Portland shoppers rushed to grocery stores in droves in preparation for a winter storm Saturday, Jan. 7, 2017.

Portland shoppers rushed to grocery stores in droves in preparation for a winter storm Saturday, Jan. 7, 2017.

John Rosman/OPB

UPDATE (March 1, 3:57 p.m. PST) — Two large retailers with strong footings in the Pacific Northwest have joined a growing roster of companies making changes to gun sale policies.

Kroger — the company that operates Fred Meyer stores in Oregon, Washington, Alaska and Idaho — and Eugene-based Bi-Mart announced Thursday that they will raise the minimum age for gun sales from 18 to 21.

The companies join Walmart and Dick’s Sporting Goods, which both announced that they would stop selling guns to customers under 21. The retailers have imposed new restrictions on ammunition sales after the shooting at a Parkland, Florida, high school Feb. 14, which left 17 people dead and several others wounded.

We believe these are common-sense steps we can take immediately that are in line with our values and our vision,” Kroger said in a statement. “Kroger’s vision is to serve America through food inspiration and uplift. In response to the tragic events in Parkland and elsewhere, we’ve taken a hard look at our policies and procedures for firearm sales.”

Kroger operates 50 Fred Meyer stores in Oregon. Seventeen of those locations sell firearms, including stores in Bend and Roseburg. None of the company’s Portland stores sell firearms.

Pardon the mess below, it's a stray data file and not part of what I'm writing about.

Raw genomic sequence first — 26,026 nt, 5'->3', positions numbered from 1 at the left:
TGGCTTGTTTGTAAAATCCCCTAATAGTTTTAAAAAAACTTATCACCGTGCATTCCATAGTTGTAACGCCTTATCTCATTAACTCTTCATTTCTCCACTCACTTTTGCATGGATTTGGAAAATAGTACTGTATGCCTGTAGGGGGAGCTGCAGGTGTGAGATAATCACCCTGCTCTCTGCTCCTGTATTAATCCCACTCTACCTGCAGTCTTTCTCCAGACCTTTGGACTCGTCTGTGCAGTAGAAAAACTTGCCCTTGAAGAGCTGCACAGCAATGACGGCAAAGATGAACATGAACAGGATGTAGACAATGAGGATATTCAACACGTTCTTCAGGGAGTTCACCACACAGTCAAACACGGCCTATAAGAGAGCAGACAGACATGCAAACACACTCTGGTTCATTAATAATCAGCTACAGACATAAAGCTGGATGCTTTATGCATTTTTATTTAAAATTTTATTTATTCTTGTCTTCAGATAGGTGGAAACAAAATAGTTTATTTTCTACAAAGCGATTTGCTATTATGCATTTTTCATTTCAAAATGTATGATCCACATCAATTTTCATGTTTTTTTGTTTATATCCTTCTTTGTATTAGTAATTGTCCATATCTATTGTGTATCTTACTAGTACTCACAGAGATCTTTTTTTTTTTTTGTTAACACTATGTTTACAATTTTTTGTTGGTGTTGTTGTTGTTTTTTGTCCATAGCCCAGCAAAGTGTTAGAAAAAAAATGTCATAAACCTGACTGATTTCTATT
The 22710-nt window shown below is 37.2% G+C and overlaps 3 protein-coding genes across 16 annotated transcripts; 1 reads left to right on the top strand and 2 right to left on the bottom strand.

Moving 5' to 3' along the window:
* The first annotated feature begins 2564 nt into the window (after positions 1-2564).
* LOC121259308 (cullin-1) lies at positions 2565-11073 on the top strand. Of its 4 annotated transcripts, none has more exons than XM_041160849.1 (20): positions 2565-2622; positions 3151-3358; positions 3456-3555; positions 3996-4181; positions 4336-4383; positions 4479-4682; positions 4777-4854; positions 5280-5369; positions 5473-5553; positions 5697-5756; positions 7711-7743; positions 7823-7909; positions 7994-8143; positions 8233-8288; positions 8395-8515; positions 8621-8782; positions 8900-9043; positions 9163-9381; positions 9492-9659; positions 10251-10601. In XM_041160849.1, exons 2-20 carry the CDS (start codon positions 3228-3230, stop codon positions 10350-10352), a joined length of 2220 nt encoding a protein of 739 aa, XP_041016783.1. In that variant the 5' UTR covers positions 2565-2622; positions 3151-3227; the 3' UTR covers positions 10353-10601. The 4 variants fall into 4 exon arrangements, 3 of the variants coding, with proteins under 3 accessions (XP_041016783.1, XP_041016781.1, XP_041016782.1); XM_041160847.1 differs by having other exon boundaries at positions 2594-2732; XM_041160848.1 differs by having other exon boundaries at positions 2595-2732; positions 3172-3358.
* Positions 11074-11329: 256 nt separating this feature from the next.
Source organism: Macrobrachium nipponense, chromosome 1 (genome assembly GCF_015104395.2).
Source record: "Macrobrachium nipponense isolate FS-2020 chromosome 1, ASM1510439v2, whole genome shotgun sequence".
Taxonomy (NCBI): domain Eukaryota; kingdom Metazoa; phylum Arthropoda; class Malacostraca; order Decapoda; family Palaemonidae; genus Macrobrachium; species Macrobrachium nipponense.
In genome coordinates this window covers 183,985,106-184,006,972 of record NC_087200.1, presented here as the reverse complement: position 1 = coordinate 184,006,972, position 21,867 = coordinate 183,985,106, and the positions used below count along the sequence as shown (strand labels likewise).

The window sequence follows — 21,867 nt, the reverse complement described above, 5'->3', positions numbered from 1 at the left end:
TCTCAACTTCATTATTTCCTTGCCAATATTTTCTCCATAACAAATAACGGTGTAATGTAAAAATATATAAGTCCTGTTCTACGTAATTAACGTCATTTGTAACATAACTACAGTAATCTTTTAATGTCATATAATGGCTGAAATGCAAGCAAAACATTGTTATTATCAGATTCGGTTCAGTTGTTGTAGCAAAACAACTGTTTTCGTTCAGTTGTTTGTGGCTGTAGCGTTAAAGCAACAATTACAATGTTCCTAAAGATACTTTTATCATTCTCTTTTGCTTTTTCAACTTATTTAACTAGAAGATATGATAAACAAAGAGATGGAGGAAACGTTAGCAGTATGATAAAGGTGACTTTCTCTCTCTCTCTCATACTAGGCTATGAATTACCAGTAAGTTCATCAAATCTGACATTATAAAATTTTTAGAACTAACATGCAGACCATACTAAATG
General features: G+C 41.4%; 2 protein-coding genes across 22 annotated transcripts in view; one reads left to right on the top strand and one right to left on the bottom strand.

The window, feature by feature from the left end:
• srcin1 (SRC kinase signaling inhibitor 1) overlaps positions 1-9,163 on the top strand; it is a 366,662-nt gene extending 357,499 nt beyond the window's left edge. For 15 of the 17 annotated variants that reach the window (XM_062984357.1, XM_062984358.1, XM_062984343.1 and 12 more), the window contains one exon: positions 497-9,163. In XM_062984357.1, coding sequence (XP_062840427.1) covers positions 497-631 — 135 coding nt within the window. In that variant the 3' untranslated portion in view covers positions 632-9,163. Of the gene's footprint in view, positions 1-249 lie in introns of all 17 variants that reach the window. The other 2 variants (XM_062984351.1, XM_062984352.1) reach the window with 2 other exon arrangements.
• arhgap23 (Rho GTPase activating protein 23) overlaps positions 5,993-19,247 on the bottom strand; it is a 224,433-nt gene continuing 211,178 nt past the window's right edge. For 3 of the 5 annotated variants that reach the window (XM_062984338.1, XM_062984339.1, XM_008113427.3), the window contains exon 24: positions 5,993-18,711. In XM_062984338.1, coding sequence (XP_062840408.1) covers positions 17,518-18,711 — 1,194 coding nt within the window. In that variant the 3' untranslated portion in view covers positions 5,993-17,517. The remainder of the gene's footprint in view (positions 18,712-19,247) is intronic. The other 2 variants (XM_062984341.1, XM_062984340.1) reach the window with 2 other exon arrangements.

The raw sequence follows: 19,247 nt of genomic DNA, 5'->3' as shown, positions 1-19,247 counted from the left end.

Bi-Mart has carried firearms commonly used for hunting and shooting sports since the company’s inception more than 60 years ago, though it adds it has never sold military or assault-style weapons.

The move by both companies highlights a shift in the debate over guns in America, one in which retailers are moving the needle where lawmakers have not. 

Vice president of advertising and marketing at Bi-Mart, Don Leber, said the company has discussed gun sale policy changes after every mass shooting in recent years.

“I think the groundswell off this most recent incident and I think what it’s done to the landscape for retailers — I think has awakened us to the fact that now is the time to make that move,” Leber said.

Leber said the age of the Parkland shooter “absolutely” played a role in Bi-Mart’s decision. The shooter, who was 19 years old, legally obtained the weapons used in the Parkland shooting.

“That’s one thing you can affect and change,” Leber said of age limits on gun sales. “This recent one that happened in Florida has really brought it to the forefront that the prudent thing to do would be to move that age limit up to 21 and older.”

Kroger said it stopped selling military-style semi-automatic rifles at its Fred Meyer stores several years ago, but that it will no longer accept special orders of such weapons in Alaska.

“We have a thorough and vigilant background check process for the sale of sporting-related firearms at our select general-merchandise Fred Meyer stores,” the company said in its statement. “In addition, firearms are sold only by designated associates that go through rigorous training and federal background checks. Recent events demonstrate the need for additional action on the part of responsible gun retailers.”

Kroger said it has also closed some of its gun departments in recent years because of less demand. 

On Thursday, Dick’s Sporting Goods announced that, along with new age restrictions, it will stop selling military-style semi-automatic rifles and high-capacity magazines.

Walmart said it would remove items resembling assault-style rifles from its website.